Corn Snakes

Perfect pet snake choice for beginners. Comes in 30 colors and is widely available. Can grow to 30 to 54 inches. Diet consists of pinkie mice every two weeks.  Corn snakes require a 20 gallon terrarium and can live for 10 or more years.  For more information download this corn snake care fact sheet (PDF) from Petco. 

corn snake
Corn Snakes are Recommended for Beginner Herps
Source: Petco

Rat Snake

The Rat Snake is one of the easiest to handle pet snakes. It is the most commonly found snake in North America.  They have a gentle temperament and are easy to care for in captivity. This pet snake can grow to 4 to 8 feed and live for 15 years or longer in captivity. The snake diet is frozen pinkie mice or a commercial snake food.  For more information on Rat Snakes, download this Rat Snake care sheet from Petco.

rat snake
The Rat Snake is one of the best beginner Reptile Pets
Source: Wikimedia, LaggedOnUser

California Kingsnake and Variable Kingsnake (Thayers Snake)

The California Kingsnake is found in California, Oregon, Nevada and adjoining states. It can thrive in several different types of habitats including forests, woodlands and deserts. The snake can grow to 2 to 4 ft and can live as long as 30+ years in captivity. They are awake in the daytime (durnal) and if stressed with give off an odor. California Kingsnakes each mice in captivity. They are called KingSnakes because they will eat other snakes. Download this fact sheet for more information on the California KingSnake (PDF Download).

california kingsnake
Pet Reptile California Kingsnake
Source: Rosamond Gifford Zoo Education Volunteers/Karen Marzynski

The Variable Kingsnake (also known as Thayer's Kingsnake) has easy to follow care instructions and have a docile personality. In captivity, a Variable Kingsnake can live 15 to 25 years and will grow to 2 to 3 feet in length. Young juveniles and hatchings require a 10 to 15 gallon glass terrarium with a top that is screened. Adult Variable Kingsnakes require a 20 to 30 gallon snake terrarium. Download a Variable Kingsnake care sheet here (PDF Download).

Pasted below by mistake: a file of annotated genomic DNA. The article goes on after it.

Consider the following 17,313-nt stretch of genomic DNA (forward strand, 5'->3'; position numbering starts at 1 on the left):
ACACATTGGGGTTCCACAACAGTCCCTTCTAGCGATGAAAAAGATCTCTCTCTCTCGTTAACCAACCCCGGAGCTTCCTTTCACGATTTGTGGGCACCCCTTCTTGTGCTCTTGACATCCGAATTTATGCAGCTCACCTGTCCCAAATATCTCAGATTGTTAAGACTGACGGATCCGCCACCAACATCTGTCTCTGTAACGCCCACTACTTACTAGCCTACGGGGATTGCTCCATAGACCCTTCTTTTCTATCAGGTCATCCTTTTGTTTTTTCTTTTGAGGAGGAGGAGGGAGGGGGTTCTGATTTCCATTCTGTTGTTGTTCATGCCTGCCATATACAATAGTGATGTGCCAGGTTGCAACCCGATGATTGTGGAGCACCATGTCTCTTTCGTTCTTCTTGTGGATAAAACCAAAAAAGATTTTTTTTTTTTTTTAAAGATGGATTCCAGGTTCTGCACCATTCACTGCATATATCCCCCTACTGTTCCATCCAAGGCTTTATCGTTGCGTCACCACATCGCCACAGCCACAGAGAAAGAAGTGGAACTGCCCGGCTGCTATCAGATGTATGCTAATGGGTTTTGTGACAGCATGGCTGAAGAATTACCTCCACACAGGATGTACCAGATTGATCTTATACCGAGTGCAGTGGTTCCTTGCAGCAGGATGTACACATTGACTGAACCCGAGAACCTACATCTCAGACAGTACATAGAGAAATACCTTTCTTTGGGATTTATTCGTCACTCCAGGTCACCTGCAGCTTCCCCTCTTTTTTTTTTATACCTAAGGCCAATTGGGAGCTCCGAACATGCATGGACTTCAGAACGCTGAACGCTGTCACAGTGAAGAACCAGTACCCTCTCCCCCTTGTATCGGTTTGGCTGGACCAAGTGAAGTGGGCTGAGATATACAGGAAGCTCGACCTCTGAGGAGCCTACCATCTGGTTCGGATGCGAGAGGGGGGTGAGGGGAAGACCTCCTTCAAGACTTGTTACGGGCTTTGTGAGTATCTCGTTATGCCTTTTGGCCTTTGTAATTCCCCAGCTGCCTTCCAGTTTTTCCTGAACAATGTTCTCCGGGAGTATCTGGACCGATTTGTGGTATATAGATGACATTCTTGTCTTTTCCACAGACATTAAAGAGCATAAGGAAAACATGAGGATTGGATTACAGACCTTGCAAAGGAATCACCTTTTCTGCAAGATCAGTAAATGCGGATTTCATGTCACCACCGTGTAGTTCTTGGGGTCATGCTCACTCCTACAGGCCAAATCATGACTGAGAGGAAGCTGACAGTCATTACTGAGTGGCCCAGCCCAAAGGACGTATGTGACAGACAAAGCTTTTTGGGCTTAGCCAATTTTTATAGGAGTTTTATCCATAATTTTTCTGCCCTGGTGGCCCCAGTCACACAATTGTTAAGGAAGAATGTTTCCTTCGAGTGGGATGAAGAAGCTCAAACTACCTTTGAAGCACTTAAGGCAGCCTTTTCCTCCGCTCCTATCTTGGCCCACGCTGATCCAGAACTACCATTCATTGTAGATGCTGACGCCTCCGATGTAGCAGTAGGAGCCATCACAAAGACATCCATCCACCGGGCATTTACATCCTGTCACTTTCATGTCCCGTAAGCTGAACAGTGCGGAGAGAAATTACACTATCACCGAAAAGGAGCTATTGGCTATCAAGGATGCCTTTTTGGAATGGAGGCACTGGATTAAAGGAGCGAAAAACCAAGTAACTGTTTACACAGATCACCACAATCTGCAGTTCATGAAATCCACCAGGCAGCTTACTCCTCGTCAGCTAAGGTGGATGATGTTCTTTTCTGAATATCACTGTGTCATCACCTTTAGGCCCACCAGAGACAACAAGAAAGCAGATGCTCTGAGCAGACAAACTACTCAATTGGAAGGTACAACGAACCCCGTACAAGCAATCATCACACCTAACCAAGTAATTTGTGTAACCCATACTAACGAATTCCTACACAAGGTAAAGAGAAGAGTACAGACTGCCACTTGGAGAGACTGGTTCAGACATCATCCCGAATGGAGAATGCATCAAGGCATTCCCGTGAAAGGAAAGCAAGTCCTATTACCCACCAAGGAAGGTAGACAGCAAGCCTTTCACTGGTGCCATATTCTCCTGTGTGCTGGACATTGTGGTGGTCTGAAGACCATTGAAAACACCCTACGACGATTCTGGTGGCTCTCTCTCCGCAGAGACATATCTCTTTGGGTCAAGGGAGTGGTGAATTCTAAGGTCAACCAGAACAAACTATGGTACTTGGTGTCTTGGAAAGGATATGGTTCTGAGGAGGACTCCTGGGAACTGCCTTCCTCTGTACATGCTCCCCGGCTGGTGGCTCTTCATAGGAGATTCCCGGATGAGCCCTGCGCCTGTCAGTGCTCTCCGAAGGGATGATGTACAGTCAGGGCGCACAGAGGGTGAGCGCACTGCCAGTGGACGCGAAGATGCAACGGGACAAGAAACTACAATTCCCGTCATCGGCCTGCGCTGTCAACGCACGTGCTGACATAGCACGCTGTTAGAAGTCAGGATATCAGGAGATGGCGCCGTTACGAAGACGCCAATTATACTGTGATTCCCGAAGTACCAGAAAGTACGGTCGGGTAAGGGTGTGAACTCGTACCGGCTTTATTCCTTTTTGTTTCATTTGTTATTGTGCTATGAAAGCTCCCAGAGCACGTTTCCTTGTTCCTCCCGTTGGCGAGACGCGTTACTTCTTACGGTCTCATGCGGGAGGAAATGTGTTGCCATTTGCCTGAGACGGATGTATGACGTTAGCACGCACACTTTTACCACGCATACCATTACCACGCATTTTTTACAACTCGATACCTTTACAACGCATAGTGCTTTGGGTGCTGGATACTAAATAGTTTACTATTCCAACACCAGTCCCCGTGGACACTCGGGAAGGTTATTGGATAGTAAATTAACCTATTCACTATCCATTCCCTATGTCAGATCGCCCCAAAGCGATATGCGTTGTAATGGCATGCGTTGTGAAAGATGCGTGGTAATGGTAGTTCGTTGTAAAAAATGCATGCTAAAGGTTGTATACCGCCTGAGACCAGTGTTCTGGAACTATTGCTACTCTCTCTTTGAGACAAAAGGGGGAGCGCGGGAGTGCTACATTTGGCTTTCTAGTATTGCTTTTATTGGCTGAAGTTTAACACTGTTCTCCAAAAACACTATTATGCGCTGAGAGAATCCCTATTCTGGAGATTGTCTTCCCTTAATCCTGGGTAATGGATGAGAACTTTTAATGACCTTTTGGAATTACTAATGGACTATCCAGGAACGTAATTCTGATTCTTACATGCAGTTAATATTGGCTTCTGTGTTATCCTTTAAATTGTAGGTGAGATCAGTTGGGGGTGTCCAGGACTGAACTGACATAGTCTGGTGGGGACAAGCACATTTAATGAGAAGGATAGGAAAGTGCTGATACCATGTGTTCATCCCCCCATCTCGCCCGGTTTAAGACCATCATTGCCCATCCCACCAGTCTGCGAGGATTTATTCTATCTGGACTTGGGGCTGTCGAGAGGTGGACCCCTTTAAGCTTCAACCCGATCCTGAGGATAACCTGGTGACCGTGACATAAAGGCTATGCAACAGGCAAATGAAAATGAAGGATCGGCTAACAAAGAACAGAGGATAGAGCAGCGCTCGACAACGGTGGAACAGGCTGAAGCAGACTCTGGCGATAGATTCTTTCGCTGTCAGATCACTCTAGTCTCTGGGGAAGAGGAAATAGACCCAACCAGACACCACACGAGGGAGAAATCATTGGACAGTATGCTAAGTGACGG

Rosy Boa

There are 4 types or species of Rosy Boas. These snakes can be tamed, are straight forward to maintain and are good for beginners. When bred in captivity they are docile. The diet consists of frozen pinkie mice and need to be fed 2x per week when young.  Download a Petco care sheet for the Rosy Boa here. Subspecies include the Coastal Rosy Boa, Desert Rosy Boa, Central Baja Rosy Boa and the Mexican Rosy Boa. The lifespan is approximately 15 years and these reptile pets can grow to 20" to 42".  The snake terrarium should be a 20 gallon long glass tank.

rosy boa
The Rosy Boa makes is the perfect reptile pet for beginners
Source: Petco

East African Sand Boa

The East African Sand Boa (Kenyan Sand Boa) can grow to 30 inches (females are longer than males) with a lifespan of 15 years. Two or three snakes can be kept in a 20 gallon reptile terrarium.  The best substrate for this breed is shredded newspaper or paper towels, simplifying care. Diet consists of frozen pinkie mice.  To learn more download this PDF on Sand Boa Care.

sand boa
Sand Boas require a Terrarium with Deep fine Sand or Dry Mulch
Source: wikimedia, OpenCage

Ball Python

The Ball python is one of the most popular pet snakes. The snake is available in a variety of colors and can grow to between 3.5 and 6 feet in length.  The snake will live in captivity for 25 - 25 years. Only buy snakes born in captivity since snakes caught in the wild can be difficult to feed in captivity. The pet reptile terrarium will need to b 40 to 50 gallons in size.  As the name implies, they are known for the way they curl into a ball.

ball python
Ball Pythons are popular pets. They require a hide box, and a substrate such as cypress bark or aspen shavings.
Source: Wikimedia, WingedWolfPsion

Garter Snake

The Garter snake has 12 subspecies. The snake can live from 10 to 15 years in captivity and will grow to 18" to 36" in length. The terrarium should be 15 gallons, but since these snakes don't climb, the height can be as low as 12 to 14 inches. Snakes may bite until they are used to handling. Diet varies based on the sub-species, but generally consists of pinkie mice, worms, minnows, slugs and tadpoles.  The snake digests quickly, resulting in the frequent need to clean feces from the cage. For more information on Garter Snakes download this care sheet from Petco (PDF).

garter snake
Garter Snakes can grow to 2 to 5 feet long

Brown House Snake (African House Snake)

The Brown House Snake (African House Snake) is an easy to keep snake that can grow from 2 ft to 6 ft. in length. The snakes can live from 12 to 15 years. They require a reptile terrarium that is 10 to 15 gallons. The selected reptile cage substrate should allow the snake to burrow, with good choices being newspaper, aspen shavings or pine shavings. For more information download this Brown House Snake Care sheet from Petco.

brown house snake
The Brown House Snake is easy to maintain, minimally active and do well in captivity
Source: Petco

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References for Pet Snakes:

The 25 Best Reptile and Amphibian Pets
R.D. Bartlett

Rosamond Gifford Zoo Education Volunteers

Willmet Pet Center, Wilmette, IL

Best West Pet Foods

Western New York Herpetological Society